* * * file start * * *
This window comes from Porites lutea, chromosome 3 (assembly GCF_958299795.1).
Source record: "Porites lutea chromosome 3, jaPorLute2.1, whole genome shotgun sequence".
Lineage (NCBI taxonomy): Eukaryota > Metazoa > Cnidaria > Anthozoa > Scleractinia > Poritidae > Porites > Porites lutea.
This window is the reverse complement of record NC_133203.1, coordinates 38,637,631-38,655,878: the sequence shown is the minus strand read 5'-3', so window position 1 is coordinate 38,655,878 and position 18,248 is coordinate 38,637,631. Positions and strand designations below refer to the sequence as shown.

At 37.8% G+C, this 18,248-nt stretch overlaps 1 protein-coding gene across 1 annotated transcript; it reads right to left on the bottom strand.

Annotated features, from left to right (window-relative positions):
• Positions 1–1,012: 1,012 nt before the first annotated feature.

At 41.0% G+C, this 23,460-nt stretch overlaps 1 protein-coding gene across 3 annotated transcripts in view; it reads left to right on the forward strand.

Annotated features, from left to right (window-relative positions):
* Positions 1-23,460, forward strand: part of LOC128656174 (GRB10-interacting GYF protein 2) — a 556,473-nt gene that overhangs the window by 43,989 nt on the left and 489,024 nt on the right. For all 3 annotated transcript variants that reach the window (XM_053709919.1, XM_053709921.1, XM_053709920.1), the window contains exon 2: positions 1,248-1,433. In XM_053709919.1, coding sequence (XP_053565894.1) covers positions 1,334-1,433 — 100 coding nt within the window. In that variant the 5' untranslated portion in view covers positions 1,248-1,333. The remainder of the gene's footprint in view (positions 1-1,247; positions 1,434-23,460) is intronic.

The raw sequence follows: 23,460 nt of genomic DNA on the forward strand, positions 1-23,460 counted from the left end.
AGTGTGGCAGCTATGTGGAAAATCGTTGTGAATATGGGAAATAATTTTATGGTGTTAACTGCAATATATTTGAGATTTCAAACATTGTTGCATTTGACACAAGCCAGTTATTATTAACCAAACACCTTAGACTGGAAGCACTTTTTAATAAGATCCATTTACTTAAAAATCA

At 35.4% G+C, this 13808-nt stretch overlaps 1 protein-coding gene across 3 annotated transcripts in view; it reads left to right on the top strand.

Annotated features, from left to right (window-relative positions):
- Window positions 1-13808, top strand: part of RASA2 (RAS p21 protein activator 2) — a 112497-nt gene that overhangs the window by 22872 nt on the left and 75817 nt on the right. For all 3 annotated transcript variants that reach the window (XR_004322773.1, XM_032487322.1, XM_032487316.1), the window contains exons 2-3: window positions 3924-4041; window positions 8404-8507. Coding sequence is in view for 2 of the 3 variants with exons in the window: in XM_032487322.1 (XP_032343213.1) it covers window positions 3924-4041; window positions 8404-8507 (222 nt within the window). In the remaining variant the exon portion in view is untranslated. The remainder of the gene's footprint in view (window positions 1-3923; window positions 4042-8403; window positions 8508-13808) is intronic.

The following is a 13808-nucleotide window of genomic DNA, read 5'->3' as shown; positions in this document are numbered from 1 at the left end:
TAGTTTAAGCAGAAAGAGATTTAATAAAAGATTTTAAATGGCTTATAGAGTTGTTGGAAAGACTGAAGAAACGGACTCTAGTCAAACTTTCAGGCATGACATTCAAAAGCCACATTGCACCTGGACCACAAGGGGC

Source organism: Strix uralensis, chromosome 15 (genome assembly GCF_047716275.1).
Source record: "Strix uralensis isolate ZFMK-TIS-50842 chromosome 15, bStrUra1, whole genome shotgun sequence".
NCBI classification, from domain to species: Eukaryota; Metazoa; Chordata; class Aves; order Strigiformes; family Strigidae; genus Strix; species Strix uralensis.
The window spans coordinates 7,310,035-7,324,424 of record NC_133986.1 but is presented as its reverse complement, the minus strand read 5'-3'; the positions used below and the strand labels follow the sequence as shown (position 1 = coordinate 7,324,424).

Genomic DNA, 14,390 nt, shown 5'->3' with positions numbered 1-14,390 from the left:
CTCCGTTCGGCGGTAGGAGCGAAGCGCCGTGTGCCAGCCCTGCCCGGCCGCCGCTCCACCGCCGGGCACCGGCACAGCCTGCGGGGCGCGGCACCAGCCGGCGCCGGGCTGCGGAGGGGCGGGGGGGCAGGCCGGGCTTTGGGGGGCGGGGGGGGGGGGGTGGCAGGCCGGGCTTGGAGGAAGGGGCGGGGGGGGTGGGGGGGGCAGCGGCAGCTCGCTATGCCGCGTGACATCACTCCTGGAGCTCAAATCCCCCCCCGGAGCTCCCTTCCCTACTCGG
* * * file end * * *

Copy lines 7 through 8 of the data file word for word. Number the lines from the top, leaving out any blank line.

• Positions 1–1,012: 1,012 nt before the first annotated feature.

At 41.0% G+C, this 23,460-nt stretch overlaps 1 protein-coding gene across 3 annotated transcripts in view; it reads left to right on the forward strand.